How to Pick a Horse at the Races: The Key Considerations


Whether you are attending a day out at the races or looking to have your annual flatter on the iconic Grand National at Aintree, there are numerous ways in which you can select a horse. From listening to pundits on television and favouring unfancied runners with exalted odds to selecting horses with the most interesting names, these methods are extremely diverse while not a single one is guaranteed to deliver a bona fide winner.

This reflects the inexact science that underpins horse racing and all competitive sports, as any single competitor can win at any given time regardless of the odds that are against them. The aforementioned Grand National provides a relevant case in point, as this race has delivered numerous shocks through the years including Foinavons stunning 100/1 success back in 1967 (when the rank outsider prevailed after a huge pile-up at the 23rd fence).

How to Pick a Horse at the Races: The Key Considerations


Given that it is impossible to pick a certified winner at the races, your best bet is to develop a consistent strategy that seeks to minimise risk and optimise your chances of winning. While this may sound obvious, the challenge lies in getting your strategy right and enjoying frequent wins at events nationwide (whether you are spending your hard-earned money or leveraging horse racing free bets with Bethut).

As a starting point, divide your strategy into two phases. The first of these will require you to create a consistent selection policy that helps you to determine the likely winners of any given race. The second will use factors such as value and pricing to finalise your bet, as you look to make the most of each, individual wager.

In terms of the former, we recommend using form guides to gain an insight into individual races. The issue with this is that many people do not know how to read them, while guides also vary depending on the geographic location of the race. All UK-based form guides adopt a similar layout, however, so let’s take a look at the crucial information that will shape your thinking.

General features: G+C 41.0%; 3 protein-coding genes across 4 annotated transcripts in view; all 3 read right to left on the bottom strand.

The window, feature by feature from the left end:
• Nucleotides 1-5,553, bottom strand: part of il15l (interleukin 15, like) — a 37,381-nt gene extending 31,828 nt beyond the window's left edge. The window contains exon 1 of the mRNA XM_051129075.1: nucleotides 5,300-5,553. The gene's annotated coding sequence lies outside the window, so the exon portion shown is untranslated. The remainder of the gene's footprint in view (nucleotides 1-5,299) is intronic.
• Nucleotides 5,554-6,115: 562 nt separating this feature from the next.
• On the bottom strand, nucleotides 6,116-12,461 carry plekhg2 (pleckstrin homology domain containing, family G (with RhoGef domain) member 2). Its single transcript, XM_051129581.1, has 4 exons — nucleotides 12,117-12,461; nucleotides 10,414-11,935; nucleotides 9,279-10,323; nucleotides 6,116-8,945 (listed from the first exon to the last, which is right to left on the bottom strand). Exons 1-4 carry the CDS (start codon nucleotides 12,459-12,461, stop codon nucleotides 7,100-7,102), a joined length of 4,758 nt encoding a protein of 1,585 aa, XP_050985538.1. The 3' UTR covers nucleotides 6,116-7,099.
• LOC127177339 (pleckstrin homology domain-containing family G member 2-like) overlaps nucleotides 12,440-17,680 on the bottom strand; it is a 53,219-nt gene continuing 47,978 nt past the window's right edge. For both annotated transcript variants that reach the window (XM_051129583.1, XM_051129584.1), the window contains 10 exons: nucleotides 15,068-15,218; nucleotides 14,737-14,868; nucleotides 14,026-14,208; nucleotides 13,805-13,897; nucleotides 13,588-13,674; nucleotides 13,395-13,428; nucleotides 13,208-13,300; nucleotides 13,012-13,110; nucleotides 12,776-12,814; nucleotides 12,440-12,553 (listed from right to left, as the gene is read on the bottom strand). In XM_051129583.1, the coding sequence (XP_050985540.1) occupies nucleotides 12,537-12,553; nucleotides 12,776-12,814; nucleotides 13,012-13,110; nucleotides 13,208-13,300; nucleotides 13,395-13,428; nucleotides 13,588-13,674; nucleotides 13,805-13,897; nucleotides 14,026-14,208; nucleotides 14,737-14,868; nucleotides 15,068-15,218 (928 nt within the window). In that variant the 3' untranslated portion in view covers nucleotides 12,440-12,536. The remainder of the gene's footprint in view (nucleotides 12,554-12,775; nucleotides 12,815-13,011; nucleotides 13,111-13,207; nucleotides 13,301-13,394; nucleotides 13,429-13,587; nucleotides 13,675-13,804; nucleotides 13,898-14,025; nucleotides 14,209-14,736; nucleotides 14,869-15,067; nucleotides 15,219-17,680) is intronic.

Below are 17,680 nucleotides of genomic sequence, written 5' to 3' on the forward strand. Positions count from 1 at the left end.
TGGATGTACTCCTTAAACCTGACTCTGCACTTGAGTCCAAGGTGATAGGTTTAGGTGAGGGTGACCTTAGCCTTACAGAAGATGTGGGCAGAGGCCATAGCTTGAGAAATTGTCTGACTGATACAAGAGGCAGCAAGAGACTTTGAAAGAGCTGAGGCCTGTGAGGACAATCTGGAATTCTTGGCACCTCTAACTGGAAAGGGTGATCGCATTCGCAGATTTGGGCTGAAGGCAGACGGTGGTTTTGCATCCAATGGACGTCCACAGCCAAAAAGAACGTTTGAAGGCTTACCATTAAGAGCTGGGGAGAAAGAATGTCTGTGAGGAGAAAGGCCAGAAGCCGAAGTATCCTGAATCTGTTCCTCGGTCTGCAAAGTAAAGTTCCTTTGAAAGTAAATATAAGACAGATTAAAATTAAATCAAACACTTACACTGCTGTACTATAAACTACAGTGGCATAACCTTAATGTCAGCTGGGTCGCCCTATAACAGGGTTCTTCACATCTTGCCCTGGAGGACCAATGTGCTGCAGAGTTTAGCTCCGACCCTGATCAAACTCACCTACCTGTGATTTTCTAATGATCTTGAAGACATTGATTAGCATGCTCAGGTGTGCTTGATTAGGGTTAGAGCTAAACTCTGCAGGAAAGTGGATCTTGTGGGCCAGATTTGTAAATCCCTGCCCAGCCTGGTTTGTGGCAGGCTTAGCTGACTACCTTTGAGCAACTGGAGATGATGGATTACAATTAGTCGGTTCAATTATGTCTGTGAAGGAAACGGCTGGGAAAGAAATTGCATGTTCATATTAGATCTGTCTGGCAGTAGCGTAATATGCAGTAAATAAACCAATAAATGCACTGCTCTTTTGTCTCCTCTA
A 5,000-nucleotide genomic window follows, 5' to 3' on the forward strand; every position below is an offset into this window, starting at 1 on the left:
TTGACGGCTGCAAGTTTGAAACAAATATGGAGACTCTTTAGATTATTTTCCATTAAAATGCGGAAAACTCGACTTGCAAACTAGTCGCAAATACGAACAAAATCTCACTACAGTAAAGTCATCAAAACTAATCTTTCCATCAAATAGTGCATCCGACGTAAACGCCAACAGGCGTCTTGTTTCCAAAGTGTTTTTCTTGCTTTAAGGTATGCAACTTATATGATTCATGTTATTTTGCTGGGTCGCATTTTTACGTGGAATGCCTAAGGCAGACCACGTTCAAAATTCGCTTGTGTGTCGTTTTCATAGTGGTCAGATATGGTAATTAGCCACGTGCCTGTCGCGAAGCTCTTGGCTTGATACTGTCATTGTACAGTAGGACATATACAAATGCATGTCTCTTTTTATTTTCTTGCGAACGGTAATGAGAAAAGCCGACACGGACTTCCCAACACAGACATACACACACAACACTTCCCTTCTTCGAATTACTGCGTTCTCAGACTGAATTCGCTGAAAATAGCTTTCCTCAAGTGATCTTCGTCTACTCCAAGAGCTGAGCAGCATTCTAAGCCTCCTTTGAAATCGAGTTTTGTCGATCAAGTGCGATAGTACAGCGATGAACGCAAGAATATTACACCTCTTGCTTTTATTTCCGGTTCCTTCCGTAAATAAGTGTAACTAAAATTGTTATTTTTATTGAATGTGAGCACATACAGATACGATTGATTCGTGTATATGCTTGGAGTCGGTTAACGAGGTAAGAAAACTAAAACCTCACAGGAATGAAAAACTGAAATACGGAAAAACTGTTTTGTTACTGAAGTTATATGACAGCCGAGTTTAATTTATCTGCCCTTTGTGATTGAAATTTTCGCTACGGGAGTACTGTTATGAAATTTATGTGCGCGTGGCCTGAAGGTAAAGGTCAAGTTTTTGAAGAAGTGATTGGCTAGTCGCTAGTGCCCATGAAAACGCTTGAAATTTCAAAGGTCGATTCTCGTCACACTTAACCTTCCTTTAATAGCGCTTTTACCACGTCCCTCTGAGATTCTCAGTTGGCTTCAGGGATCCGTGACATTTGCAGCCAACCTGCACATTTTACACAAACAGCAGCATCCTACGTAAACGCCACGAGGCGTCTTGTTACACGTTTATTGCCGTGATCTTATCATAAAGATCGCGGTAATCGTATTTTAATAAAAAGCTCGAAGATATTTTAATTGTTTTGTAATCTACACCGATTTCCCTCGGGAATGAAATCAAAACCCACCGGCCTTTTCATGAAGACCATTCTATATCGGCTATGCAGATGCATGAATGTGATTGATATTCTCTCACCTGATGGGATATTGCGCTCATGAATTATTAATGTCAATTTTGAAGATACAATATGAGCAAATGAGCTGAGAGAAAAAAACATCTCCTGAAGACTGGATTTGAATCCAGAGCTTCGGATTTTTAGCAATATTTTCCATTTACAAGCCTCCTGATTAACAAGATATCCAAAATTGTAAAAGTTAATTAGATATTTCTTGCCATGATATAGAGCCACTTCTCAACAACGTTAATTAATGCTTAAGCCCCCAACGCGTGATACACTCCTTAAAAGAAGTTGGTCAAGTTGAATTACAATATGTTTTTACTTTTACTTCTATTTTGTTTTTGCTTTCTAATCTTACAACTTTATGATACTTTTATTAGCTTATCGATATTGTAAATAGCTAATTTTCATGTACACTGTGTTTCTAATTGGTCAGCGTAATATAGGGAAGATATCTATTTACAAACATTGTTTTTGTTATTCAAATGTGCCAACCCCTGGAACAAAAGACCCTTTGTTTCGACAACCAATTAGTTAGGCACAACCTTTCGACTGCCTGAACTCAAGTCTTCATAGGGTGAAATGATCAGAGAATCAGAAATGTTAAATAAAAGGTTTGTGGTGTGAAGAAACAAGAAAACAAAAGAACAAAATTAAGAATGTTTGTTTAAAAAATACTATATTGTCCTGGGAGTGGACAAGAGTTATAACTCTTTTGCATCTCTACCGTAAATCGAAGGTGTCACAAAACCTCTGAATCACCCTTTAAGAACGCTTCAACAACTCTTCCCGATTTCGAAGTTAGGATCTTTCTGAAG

The most important data to review is the recent form of each horse, which usually includes the final placing achieved in their last six races. Numbers one to nine highlight their final place, while a zero indicates that the filly did not place in the top 10. If you see a hyphen or a forward slash, this means that the results to the left were either recorded last season or prior to an extended break, and these should be treated with a little more caution than recent finishes.

The form guide will also highlight the jockey and the trainer, and this is also an important piece of information. After all, a horse that is being ridden by a champion jockey (or that comes from a stellar stable managed by a championship-leading trainer) is likely to have a competitive edge in any given race, depending on the conditions and the overall nature of the field.

Appraising Value, Weight and Age


With the form and the calibre of each runner in mind, you should have narrowed the field to a core group of potential winners. Now is the time to refine your choice further, and there are a number of factors that can help you to determine this.

If you look at the right-hand side of the form guide, for example, you will see a column highlighting the horses age and the weight that they will be carrying. Of course, there will not be much variation in the age of the competitors, but the weight that they carry as a handicap can have a significant impact (particularly over longer races and steeplechases). You should therefore consider this when comparing runners, as it may make the difference in a tight encounter.

Value is also a key consideration, as each horse will have predetermined odds that are set by bookmakers. These will change during the build-up to the race, with the price tending to narrow as more money is placed on a particularly filly. This price remains a key indicator of value and directly influences the money that you will make if your horse comes in, however, so it can be used to inform your final decision. Remember, you will never earn more than your original stake with odds-on or evens bets, while others deliver an incremental return on your wager.

So there you have it; a simple guide to betting on horses and developing a viable selection system. All that is left is to wish you look, and we hope that your next filly comes good!

Now what’re you waiting for? Back your favourite for the weekend’s racing now!